Monday, January 31, 2011


What is play?  It is a word that has so many different meanings, but when it comes to children it means 'how children learn.'  Watching my daughter play with her toys is so fascinating. I constantly ask myself, why did she chose that toy? Why does she put it through her fingers? Why does she throw that one and not try to eat it instead?

But while watching my child play, I have to constantly remind myself that she does not need to be entertained by me 24/7. Letting her play by herself is very important to her development.  I don't have to constantly be sitting there with her and giving her my undivided attention. She will learn a lot by self-play, fostering learning, independence and exploration.  Now of course I play with her here and there, singing songs with her, reading stories and interacting with her and her toys, but I make sure it's a balance between both self play and interacting.

The Importance of Play

I know I've mentioned before how important it is for a child to play, as it's how children communicate. It releases energy, anxiety and is a form of expression in therapy. But what I haven't mentioned is how important it is overall in a child's life. I can't even imagine what a child's life would be like without play.

After taking a few classes for my undergrad degree in Child Development, I learned a lot about how children learn through play from the NAEYC (National Association of Education of Young Children) accreditation program for preschools.  Their main belief is that when children explore, experiment, and interact through play, they learn about how the world works.  I loved learning about play and is one of the reasons I became a play therapist.

Here are a few bits of information on play from NAYEC and my Play Therapy resources:

Different types of play:

1) Parallel Play: From infancy, children act on the world around them just for the pleasure of seeing what happens; for example, repeatedly dropping a spoon on the floor or pulling the cat’s tail. But by the time they are toddlers, they need playmates, yet they play with them quite differently from the way older children play together. Place two 18-month-olds with similar toys near each other in the same room, and you'll note that they don't seem to pay much attention to each other- that's parallel play. They somewhat interact with each other, you'll notice that if one picks up a truck, the other is likely to do the same. If the first child looks at that truck and says, "No" (a toddler's favorite word), the second is likely to imitate him and yell, "No!" as well.

2) Symbolic Play: To an infant or a young toddler, a block is a block. If she has more than one, she might stack them or pull them apart. But once she's about 2 years old, she can start using blocks for much more and uses them symbolically. In her eyes they can become a house, a car, or anything else she wants, such as picking up a shell and pretending to drink from it like a cup.

3) Imaginary/Pretend Play: An older toddler or a preschooler can fight dragons or fly to the moon, all without leaving his bedroom. If you want to build a child this age a fort, all you need are some chairs and cardboard boxes.

4) Collaborative Play: Preschoolers progress from solitary and parallel play to collaborative play. By the age of 3-5 children begin to engage in more mature forms of dramatic play, in which they may act out specific roles, interact with one another in their roles, and plan how the play will go.  It's at this stage that your child learns to master important new social skills, such as sharing, taking turns, obeying rules, and negotiating. These are all very difficult behaviors for a young child to learn. After all, at this age, your child believes she is the center of the universe!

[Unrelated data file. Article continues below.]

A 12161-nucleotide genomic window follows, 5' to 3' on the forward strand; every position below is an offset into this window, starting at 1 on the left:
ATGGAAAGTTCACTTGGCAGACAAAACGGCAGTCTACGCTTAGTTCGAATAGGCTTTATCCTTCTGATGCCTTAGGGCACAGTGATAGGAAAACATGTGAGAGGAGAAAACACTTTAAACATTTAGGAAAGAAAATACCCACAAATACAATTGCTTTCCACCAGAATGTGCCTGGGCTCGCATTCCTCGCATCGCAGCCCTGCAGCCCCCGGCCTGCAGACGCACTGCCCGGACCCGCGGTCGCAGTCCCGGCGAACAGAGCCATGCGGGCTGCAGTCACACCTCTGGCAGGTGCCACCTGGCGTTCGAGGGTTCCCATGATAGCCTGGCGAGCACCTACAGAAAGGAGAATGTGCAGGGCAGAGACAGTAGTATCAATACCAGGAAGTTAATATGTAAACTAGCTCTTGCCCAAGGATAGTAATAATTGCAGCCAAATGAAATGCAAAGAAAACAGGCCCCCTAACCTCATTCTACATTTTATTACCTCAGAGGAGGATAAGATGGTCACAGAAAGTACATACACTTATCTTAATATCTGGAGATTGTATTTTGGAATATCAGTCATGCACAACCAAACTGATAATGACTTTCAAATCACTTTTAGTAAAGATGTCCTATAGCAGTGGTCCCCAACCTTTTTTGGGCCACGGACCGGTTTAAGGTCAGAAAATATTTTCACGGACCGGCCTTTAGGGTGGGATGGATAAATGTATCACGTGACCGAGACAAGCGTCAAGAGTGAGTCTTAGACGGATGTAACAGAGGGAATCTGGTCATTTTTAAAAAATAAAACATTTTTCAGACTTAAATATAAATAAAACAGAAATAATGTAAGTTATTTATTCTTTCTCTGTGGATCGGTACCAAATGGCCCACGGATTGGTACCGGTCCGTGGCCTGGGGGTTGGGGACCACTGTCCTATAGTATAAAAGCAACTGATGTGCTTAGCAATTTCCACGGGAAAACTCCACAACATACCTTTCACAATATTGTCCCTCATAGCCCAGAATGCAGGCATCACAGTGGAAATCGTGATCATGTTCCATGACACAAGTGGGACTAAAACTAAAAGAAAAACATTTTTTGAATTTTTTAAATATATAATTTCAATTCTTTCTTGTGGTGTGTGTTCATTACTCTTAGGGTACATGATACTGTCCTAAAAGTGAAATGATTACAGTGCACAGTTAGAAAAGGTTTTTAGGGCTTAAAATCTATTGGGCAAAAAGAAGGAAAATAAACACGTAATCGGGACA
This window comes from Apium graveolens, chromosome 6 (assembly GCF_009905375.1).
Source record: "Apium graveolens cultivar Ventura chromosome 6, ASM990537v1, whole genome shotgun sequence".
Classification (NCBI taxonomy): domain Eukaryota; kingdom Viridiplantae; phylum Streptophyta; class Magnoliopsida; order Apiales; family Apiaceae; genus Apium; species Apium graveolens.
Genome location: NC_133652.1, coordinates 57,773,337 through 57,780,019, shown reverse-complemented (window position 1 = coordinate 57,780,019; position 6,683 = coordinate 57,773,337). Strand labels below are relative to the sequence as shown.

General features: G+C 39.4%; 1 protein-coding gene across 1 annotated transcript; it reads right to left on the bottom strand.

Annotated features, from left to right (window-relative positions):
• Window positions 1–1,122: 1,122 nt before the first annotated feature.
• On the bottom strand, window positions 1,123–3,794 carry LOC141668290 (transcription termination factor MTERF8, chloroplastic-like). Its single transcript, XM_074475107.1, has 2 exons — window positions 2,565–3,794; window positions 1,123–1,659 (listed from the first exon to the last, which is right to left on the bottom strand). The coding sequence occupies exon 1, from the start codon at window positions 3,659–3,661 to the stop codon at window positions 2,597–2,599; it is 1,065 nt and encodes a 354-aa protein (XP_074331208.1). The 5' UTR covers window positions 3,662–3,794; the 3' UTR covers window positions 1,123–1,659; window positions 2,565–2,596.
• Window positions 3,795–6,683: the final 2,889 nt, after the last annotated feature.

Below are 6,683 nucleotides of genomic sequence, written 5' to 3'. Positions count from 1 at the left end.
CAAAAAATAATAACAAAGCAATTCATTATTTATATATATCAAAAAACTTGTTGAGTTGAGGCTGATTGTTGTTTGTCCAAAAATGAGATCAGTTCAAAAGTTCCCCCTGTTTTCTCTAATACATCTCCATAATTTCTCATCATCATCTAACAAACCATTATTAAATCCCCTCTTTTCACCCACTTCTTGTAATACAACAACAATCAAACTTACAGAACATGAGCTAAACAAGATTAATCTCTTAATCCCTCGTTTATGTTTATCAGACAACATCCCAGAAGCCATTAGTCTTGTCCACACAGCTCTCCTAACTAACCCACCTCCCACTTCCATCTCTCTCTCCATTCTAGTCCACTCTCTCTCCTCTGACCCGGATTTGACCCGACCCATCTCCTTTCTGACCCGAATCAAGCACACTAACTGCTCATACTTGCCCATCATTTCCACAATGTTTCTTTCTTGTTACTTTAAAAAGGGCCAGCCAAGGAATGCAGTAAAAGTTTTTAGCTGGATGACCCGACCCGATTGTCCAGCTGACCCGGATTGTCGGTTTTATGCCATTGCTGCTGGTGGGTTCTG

So, in short, here is a summary of all the benefits of Play:

-Play is the singular central activity of childhood, occurring at all times and in all places.

-Kids do not need to be taught how to play- it's spontaneous, voluntary and non-goal directed.

-Play is NOT work. There is no goal involved and no external reward!

-Play is an active form of learning. Learning social, cognitive, emotional and physical skills.

-Play is an important vehicle for developing self-regulation as well as for promoting language,
cognition, and social competence

-When playing with peers, children develop skills for seeing something from another's point of view, how to cooperate, share, help and solve problems

-Children express and work out emotional aspects of everyday experiences as well as frightening events, especially through dramatic play

- Play is how children explore and orient themselves to the actual world of things, animals, people and structures

Here are a few ways to stimulate play as a parent:

(For a good detailed list of toys for each age, click here)

-Provide activities and materials that challenge various levels of skills

-Give children the freedom to be messy

-Focus on the process and not the product (the outcome)- no goal or external rewards

-Supply props for dramatic play as well as various art materials for them to express themselves

-Provide games for children to play such as board games, so they can learn rules

-Providing classic unit blocks and other construction materials such as Legos helps kids learn mathematical concepts

-Give them playdates and opportunities to play and interact with other children

-They don't need every toy out there, the best ones are simple and where they can use their imagination the most!

Wow, there sure is a lot to talk about when it comes to play. Hope I didn't overwhelm you all. But if there is anything to take home from learning about play, the most important thing is to let your child be a child and have fun playing!


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